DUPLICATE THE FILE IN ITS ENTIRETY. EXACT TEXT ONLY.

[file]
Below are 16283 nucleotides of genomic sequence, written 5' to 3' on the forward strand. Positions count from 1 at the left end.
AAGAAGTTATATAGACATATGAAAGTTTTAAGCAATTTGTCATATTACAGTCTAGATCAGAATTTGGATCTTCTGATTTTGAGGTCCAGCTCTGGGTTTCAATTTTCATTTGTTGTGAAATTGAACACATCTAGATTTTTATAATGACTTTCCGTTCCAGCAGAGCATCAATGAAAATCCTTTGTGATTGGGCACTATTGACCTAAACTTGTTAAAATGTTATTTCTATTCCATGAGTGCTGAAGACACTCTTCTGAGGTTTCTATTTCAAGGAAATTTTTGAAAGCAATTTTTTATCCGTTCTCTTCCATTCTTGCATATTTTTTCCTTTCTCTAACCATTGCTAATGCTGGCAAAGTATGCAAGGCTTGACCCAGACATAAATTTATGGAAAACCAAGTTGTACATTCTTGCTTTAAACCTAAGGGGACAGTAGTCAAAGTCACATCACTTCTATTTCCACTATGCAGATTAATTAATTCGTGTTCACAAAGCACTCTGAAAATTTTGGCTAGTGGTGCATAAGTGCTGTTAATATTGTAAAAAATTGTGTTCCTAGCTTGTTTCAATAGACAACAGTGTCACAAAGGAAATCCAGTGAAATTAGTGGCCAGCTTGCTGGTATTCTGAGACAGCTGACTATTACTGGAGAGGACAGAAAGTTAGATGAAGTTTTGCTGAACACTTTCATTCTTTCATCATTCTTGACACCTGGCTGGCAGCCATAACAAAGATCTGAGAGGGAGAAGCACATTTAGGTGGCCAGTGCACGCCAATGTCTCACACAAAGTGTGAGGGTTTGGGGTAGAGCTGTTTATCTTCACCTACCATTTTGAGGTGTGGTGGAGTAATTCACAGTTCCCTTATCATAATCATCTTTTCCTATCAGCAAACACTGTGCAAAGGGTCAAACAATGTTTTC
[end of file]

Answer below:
Below are 16283 nucleotides of genomic sequence, written 5' to 3' on the forward strand. Positions count from 1 at the left end.
AAGAAGTTATATAGACATATGAAAGTTTTAAGCAATTTGTCATATTACAGTCTAGATCAGAATTTGGATCTTCTGATTTTGAGGTCCAGCTCTGGGTTTCAATTTTCATTTGTTGTGAAATTGAACACATCTAGATTTTTATAATGACTTTCCGTTCCAGCAGAGCATCAATGAAAATCCTTTGTGATTGGGCACTATTGACCTAAACTTGTTAAAATGTTATTTCTATTCCATGAGTGCTGAAGACACTCTTCTGAGGTTTCTATTTCAAGGAAATTTTTGAAAGCAATTTTTTATCCGTTCTCTTCCATTCTTGCATATTTTTTCCTTTCTCTAACCATTGCTAATGCTGGCAAAGTATGCAAGGCTTGACCCAGACATAAATTTATGGAAAACCAAGTTGTACATTCTTGCTTTAAACCTAAGGGGACAGTAGTCAAAGTCACATCACTTCTATTTCCACTATGCAGATTAATTAATTCGTGTTCACAAAGCACTCTGAAAATTTTGGCTAGTGGTGCATAAGTGCTGTTAATATTGTAAAAAATTGTGTTCCTAGCTTGTTTCAATAGACAACAGTGTCACAAAGGAAATCCAGTGAAATTAGTGGCCAGCTTGCTGGTATTCTGAGACAGCTGACTATTACTGGAGAGGACAGAAAGTTAGATGAAGTTTTGCTGAACACTTTCATTCTTTCATCATTCTTGACACCTGGCTGGCAGCCATAACAAAGATCTGAGAGGGAGAAGCACATTTAGGTGGCCAGTGCACGCCAATGTCTCACACAAAGTGTGAGGGTTTGGGGTAGAGCTGTTTATCTTCACCTACCATTTTGAGGTGTGGTGGAGTAATTCACAGTTCCCTTATCATAATCATCTTTTCCTATCAGCAAACACTGTGCAAAGGGTCAAACAATGTTTTC